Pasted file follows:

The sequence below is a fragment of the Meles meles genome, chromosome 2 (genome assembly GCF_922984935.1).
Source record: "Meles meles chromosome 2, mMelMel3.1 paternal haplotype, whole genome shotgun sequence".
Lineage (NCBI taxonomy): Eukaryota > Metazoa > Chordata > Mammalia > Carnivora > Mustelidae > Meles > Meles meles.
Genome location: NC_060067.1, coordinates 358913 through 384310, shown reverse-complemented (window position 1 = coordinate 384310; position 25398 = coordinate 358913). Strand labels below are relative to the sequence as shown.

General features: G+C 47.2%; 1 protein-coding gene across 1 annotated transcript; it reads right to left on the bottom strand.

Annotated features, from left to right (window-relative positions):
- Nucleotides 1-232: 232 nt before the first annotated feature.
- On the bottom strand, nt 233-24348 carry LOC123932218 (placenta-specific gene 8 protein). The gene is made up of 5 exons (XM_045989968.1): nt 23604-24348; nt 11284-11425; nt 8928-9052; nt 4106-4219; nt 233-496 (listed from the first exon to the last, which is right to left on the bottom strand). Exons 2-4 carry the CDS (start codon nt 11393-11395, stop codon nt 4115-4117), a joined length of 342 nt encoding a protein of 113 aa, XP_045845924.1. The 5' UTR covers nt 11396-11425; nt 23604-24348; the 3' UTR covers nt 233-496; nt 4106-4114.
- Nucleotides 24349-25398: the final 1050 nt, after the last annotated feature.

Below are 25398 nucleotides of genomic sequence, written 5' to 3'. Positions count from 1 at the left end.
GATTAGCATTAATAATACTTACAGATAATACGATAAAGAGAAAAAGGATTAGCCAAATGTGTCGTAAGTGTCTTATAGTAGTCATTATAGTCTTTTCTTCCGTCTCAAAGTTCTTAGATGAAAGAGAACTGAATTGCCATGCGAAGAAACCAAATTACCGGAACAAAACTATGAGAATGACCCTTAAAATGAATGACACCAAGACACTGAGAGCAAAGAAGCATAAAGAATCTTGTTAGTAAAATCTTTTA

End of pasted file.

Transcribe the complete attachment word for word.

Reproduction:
The sequence below is a fragment of the Meles meles genome, chromosome 2 (genome assembly GCF_922984935.1).
Source record: "Meles meles chromosome 2, mMelMel3.1 paternal haplotype, whole genome shotgun sequence".
Lineage (NCBI taxonomy): Eukaryota > Metazoa > Chordata > Mammalia > Carnivora > Mustelidae > Meles > Meles meles.
Genome location: NC_060067.1, coordinates 358913 through 384310, shown reverse-complemented (window position 1 = coordinate 384310; position 25398 = coordinate 358913). Strand labels below are relative to the sequence as shown.

General features: G+C 47.2%; 1 protein-coding gene across 1 annotated transcript; it reads right to left on the bottom strand.

Annotated features, from left to right (window-relative positions):
- Nucleotides 1-232: 232 nt before the first annotated feature.
- On the bottom strand, nt 233-24348 carry LOC123932218 (placenta-specific gene 8 protein). The gene is made up of 5 exons (XM_045989968.1): nt 23604-24348; nt 11284-11425; nt 8928-9052; nt 4106-4219; nt 233-496 (listed from the first exon to the last, which is right to left on the bottom strand). Exons 2-4 carry the CDS (start codon nt 11393-11395, stop codon nt 4115-4117), a joined length of 342 nt encoding a protein of 113 aa, XP_045845924.1. The 5' UTR covers nt 11396-11425; nt 23604-24348; the 3' UTR covers nt 233-496; nt 4106-4114.
- Nucleotides 24349-25398: the final 1050 nt, after the last annotated feature.

Below are 25398 nucleotides of genomic sequence, written 5' to 3'. Positions count from 1 at the left end.
GATTAGCATTAATAATACTTACAGATAATACGATAAAGAGAAAAAGGATTAGCCAAATGTGTCGTAAGTGTCTTATAGTAGTCATTATAGTCTTTTCTTCCGTCTCAAAGTTCTTAGATGAAAGAGAACTGAATTGCCATGCGAAGAAACCAAATTACCGGAACAAAACTATGAGAATGACCCTTAAAATGAATGACACCAAGACACTGAGAGCAAAGAAGCATAAAGAATCTTGTTAGTAAAATCTTTTA